Facial plast Surg 2017; 33(03): 247-249
DOI: 10.1055/s-0037-1603347
Original Article
Thieme Medical Publishers 333 Seventh Avenue, New York, NY 10001, USA.

The History of Rhytidectomy

Devinder S. Mangat1, Jonathan K. Frankel1
  • 1Department of Facial Plastic and Reconstructive Surgery, Mangat, Holzapfel & Lied Plastic Surgery, Edgewood, Kentucky
Further Information

Publication History

Publication Date:
01 June 2017 (online)

The history of rhytidectomy follows the evolution of public and medical views toward cosmetic surgery. The secrecy surrounding cosmetic surgery in the early 20th century transitioned to an abundance of publications that propelled the field forward into the 21st century. This, in turn, has allowed for significant advancements in surgical techniques and increased accessibility to cosmetic surgery, including facelift surgery.

There is some degree of debate regarding the origins of rhytidectomy, as the history is obscured by the cultural environment within which early cosmetic surgery was performed. There are three main explanations for the secrecy surrounding cosmetic surgery in the early 20th century. First, the public eye held cosmetic surgery in disdain. The public felt that facelift surgery catered to one's vanity, which was heavily disapproved of in post-Victorian Europe as well as in America. The medical community also largely shunned cosmetic surgery with the sentiment that surgery should be reserved only to save lives or cure severe disabilities. Finally, many early cosmetic surgeons were financially motivated to guard their techniques to maintain dominance in the cosmetic market.[1] These attitudes kept surgical techniques of facial rejuvenation from being advanced and refined.

The earliest facelift procedures were likely done in Europe, with American surgeons following suit shortly thereafter. Most credit Eugene von Hollander as the first to perform a surgical “lift” of the face on a Polish aristocrat in 1901, which Hollander later described in 1912.[2] This procedure was limited to an elliptical excision of temporal, periauricular, and postauricular skin with minimal undermining to merely allow for approximation of skin edges. Charles Miller of Chicago became the first American to perform a facelift, and he began publishing extensively on cosmetic procedures beginning in 1907.[3] [4] Miller presented various designs for excising facial skin in his 1924 textbook and is largely responsible for the design of skin excision most surgeons employ today.[1] Lexer, Joseph, and Passot also made early contributions by describing similar facelift techniques based on elliptical skin excisions ([Fig. 1]).[5] [6] [7] [8] Lexer then suggested dissection in the subcutaneous plane beyond what was necessary for closure of the wound,[9] which was further described by Bourguet.[10]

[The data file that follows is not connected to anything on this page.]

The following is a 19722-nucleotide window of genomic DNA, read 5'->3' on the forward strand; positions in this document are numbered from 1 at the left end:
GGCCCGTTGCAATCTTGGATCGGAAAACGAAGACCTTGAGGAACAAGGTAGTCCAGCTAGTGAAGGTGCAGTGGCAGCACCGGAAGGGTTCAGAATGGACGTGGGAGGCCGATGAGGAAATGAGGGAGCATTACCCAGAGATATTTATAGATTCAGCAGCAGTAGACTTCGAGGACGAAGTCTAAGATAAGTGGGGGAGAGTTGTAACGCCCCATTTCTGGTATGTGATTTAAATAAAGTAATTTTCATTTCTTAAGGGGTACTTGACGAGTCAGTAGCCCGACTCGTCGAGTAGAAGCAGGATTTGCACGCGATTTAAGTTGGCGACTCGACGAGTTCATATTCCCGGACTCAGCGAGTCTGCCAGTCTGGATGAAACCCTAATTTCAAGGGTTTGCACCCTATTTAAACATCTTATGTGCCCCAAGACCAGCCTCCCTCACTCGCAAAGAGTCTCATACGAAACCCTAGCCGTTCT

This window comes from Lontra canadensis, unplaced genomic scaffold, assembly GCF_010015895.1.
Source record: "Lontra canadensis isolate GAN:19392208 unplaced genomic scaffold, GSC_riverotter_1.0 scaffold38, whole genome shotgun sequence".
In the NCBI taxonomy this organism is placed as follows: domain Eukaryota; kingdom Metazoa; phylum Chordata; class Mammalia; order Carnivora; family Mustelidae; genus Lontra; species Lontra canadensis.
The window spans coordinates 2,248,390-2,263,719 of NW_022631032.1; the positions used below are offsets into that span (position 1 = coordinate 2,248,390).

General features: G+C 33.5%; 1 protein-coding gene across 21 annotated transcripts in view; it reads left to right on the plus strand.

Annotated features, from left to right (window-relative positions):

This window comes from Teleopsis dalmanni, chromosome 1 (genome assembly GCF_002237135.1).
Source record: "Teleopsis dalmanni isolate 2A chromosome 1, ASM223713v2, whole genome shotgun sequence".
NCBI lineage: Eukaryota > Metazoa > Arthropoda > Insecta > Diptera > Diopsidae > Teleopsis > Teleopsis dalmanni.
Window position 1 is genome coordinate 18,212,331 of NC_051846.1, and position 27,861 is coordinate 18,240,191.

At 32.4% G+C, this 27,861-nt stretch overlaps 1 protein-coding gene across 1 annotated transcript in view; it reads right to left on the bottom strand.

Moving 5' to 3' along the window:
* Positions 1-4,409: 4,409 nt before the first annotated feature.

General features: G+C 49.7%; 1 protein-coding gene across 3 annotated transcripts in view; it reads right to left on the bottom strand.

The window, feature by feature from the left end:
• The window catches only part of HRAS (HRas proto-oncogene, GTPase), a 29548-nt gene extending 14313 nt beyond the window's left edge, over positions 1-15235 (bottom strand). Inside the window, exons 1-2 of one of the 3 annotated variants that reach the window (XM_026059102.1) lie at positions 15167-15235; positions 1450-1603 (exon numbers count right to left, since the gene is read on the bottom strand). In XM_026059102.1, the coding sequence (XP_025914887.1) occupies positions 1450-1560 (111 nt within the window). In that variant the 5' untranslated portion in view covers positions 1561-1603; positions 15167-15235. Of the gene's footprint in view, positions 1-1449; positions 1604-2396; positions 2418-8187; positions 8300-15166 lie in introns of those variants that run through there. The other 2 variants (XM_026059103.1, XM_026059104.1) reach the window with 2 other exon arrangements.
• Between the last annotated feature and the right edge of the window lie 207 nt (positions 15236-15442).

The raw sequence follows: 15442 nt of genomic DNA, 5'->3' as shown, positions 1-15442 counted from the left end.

Zoom Image
Fig. 1 Passot's diagram of an early skin-excision facelift. (Reprinted with permission from Adamson PA, Moran ML. Historical trends in surgery for the aging face. Facial Plastic Surgery 1993;9(02):133–142).[7] [8]

Injuries during World War I created a need to train greater numbers of reconstructive surgeons and for innovations in reconstructive techniques. Subsequently, accessibility to plastic surgery following the war led to increased demand, although most cosmetic procedures were still performed privately.[11] Noël publicized the facelift through her 1925 textbook of cosmetic surgery, which included many preoperative and postoperative photographs of patients who had undergone rhytidectomy.[12] Later, Maliniak's description of submental fat excision highlighted the importance of treating the neck as part of the aging face.[13]

Major advances in rhytidectomy did not occur, however, until after World War II. Surgeons such as Gillies, Blair, Conway, and others performed facelifts, partly to enhance their livelihood while pursuing their interest in reconstructive procedures. The advent of better anesthesia and antibiotics allowed more aggressive techniques to be developed for facelifting. Passot's original facelift with a limited incision and very short flap in 1931[1] was replaced by pre- and postauricular incisions and longer flaps. In the 1960s, greater cultural acceptance of cosmetic surgery gave rise to a significant renaissance in facelift and other aesthetic procedures.